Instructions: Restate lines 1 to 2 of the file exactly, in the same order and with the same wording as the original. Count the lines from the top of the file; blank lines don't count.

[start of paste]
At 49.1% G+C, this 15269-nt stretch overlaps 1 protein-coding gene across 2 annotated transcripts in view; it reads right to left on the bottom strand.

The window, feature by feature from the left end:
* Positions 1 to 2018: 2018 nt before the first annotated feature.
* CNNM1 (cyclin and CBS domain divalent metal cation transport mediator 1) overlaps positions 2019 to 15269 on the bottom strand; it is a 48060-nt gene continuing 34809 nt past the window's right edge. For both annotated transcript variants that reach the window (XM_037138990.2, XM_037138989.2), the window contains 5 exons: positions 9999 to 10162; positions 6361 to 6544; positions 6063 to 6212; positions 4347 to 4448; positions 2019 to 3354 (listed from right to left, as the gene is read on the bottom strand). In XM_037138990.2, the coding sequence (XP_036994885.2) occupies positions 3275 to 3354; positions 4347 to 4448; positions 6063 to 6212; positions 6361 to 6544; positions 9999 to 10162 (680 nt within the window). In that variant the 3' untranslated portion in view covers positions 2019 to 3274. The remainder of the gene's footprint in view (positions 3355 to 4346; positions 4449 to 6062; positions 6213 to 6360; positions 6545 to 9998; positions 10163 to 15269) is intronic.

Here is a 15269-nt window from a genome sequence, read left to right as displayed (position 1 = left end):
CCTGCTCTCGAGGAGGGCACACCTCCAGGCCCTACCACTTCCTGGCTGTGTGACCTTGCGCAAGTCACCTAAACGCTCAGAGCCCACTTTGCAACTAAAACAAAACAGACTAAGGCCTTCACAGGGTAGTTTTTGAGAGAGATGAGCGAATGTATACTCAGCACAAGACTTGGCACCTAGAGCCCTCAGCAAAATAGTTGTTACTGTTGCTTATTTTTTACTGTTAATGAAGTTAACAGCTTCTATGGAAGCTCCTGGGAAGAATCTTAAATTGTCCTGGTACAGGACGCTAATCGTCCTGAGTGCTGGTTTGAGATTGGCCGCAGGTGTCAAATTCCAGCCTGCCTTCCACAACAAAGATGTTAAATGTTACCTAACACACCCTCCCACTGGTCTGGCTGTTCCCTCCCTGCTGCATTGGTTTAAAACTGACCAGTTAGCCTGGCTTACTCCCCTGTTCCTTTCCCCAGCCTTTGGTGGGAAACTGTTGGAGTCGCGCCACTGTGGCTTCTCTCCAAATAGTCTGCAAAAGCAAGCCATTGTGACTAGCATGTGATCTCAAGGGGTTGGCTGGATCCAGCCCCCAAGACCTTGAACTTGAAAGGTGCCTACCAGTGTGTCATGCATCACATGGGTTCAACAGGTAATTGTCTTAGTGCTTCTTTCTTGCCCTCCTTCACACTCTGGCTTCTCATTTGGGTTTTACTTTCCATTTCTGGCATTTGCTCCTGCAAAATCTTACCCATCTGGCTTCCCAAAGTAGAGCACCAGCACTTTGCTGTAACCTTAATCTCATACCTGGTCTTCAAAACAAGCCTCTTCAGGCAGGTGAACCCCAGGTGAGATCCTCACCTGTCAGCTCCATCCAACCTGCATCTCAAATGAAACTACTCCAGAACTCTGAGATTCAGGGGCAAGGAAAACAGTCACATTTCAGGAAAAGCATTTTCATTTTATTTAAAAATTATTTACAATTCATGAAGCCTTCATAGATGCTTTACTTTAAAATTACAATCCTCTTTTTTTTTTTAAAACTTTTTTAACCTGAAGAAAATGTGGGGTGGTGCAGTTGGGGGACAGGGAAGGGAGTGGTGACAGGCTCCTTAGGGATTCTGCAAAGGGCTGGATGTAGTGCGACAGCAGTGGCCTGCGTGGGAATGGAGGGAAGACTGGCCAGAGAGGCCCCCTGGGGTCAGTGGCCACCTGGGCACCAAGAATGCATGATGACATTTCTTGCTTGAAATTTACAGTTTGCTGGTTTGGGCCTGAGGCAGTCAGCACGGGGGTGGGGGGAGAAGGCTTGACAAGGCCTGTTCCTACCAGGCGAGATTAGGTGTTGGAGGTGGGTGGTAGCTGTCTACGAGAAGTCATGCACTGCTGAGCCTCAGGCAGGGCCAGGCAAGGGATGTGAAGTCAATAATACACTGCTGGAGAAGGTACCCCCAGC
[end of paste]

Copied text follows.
At 49.1% G+C, this 15269-nt stretch overlaps 1 protein-coding gene across 2 annotated transcripts in view; it reads right to left on the bottom strand.

The window, feature by feature from the left end: